Category Archives: Industrial HEMP

Legislation to legalize recreational and medicinal marijuana is unlikely to be addressed during this legislative session in Kentucky


 

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Legislation to legalize recreational and medicinal marijuana is unlikely to be addressed during this legislative session in Kentucky.

That’s according to the committee’s chairman who’s handling the proposal. So what about the state’s hemp pilot program?

Agriculture Commissioner Ryan Quarles was in Owensboro Wednesday. He says he expects 200 farmers to plant more than 4,000 acres this year.

That’s 4 times as much as in 2015.
Former Agriculture Commissioner James Comer started the program last year.  Quarles says officials are encouraging more local companies to use hemp grown in the Commonwealth –

"There are car manufacturers in Kentucky who use plant products similar to industrial hemp, but we’re hoping to pitch them on the idea of using Kentucky grown industrial hemp, not just for the manufacturing industry, but also other manufacturers across the state as well."

More than 100 farmers participated last year and twice as many are expected this year.  Kentucky is one of several states with a hemp pilot program.

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Virginia House Passes Bill to Authorize Hemp Farming, 98-0


RICHMOND, Va. (Jan. 26, 2016) – Today, the Virginia House of Delegates passed a bill to authorize the farming, and production of industrial hemp in the state for commercial purposes, setting the foundation for further action. The vote was 98-0.

Introduced by Del. Brenda Pogge (R-Norge), House Bill 699 (HB699) would amend current state law on hemp and create a framework so that hemp businesses/processors and hemp farmers can proceed with business plans.

As noted in the impact statement from the Department of Planning and Budget, the bill would also require the Board of Agriculture and Consumer Services to “adopt regulations as necessary to license persons to grow and process industrial hemp for any purpose.” [emphasis added]

Under the Code of Virginia, § 3.2-4113 – as passed into law in 2015 – authorizes the state to issue licenses to farm and produce hemp for research purposes only under the Federal Farm Bill of 2014. If passed into law, HB699 would broaden the scope of hemp in the state to include the commercial “manufacture of industrial hemp products.” The bill would require creation of a  licensure and renewal, including the establishment of any fees not to exceed $250, to allow a person to grow industrial hemp in the Commonwealth for any lawful purpose.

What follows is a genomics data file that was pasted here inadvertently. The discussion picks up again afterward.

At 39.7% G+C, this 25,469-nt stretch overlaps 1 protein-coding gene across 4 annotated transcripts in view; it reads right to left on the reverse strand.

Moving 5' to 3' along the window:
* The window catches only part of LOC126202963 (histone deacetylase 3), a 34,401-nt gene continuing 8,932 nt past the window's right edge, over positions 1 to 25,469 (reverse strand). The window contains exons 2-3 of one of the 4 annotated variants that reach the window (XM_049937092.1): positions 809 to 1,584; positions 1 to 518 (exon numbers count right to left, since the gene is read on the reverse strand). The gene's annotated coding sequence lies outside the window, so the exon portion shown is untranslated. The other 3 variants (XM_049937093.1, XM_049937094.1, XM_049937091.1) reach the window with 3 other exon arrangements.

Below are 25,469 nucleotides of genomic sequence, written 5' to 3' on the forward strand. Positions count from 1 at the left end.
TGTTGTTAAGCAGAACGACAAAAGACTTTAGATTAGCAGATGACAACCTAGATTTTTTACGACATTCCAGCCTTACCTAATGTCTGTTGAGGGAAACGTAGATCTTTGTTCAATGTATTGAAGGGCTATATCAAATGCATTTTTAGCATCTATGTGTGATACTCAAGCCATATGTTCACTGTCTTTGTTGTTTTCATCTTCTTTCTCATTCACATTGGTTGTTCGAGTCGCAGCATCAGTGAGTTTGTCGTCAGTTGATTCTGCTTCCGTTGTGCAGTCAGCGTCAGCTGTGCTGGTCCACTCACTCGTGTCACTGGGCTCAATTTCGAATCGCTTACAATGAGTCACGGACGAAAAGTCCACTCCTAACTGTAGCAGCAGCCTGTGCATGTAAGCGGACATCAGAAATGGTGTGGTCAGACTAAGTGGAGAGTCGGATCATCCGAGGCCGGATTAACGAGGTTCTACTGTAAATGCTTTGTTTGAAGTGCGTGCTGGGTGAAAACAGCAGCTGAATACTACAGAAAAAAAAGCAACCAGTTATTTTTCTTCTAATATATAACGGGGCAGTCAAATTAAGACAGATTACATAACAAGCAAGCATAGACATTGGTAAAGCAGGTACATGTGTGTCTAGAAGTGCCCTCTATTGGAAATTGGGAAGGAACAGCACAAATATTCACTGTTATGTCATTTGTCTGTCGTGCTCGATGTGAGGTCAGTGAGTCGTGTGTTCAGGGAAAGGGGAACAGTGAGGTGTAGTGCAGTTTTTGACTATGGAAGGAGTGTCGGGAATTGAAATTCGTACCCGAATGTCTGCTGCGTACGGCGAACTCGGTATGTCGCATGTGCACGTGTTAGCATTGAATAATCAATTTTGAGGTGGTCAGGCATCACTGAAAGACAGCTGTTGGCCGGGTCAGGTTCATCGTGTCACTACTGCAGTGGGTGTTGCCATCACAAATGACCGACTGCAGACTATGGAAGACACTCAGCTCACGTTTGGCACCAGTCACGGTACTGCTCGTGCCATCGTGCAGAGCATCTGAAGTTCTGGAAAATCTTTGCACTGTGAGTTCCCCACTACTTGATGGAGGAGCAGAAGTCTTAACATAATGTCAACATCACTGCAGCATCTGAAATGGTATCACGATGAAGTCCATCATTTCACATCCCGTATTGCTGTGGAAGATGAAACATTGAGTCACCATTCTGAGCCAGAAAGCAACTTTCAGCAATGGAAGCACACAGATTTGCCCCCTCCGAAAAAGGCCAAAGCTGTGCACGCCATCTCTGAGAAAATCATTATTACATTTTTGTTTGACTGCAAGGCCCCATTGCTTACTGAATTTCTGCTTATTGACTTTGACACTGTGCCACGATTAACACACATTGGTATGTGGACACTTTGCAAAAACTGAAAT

If passed, the new law would read, in part:

No person licensed pursuant to § 3.2-4115 or 3.2-4117 shall be prosecuted under § 18.2-247, 18.2-248, 18.2-248.01, 18.2-248.1, 18.2-250, or18.2-250.1 for the possession, cultivation or manufacture of industrial hemp plant material and seeds or industrial hemp products.

HB699 would take a first step toward establishing an independent hemp policy in Virginia and would create a foundation for future action.

Virginia Industrial Hemp Coalition founder and executive director Jason Amatucci called it a historic bill.

“This will make Virginia one of the leaders in being ‘Open for Hemp Business’ very soon. It will take 3-5 years to get the hemp industry really up and going and this is yet another great step.”

FEDERAL FARM BILL

Early in 2014, President Barack Obama signed a new farm bill into law, which included a provision allowing a handful of states to begin limited research programs growing hemp. The “hemp amendment”

…allows State Agriculture Departments, colleges and universities to grow hemp, defined as the non-drug oil-seed and fiber varieties of Cannabis, for academic or agricultural research purposes, but it applies only to states where industrial hemp farming is already legal under state law.

Current federal law authorizes the farming of hemp – by research institutions only, for research only. Farming for commercial purposes by individuals and businesses remains prohibited. HB699 sets a stage that could eventually lead development of a hemp industry despite federal prohibition.

OTHER STATES

Passage of HB699 would take a small set toward setting the stage to nullify the federal hemp ban in practice. Virginia would join with other states – including Colorado, Oregon, South Carolina, Connecticut, Maine, North Dakota and Vermont – that have simply ignored federal prohibition and legalized industrial hemp production within their state borders.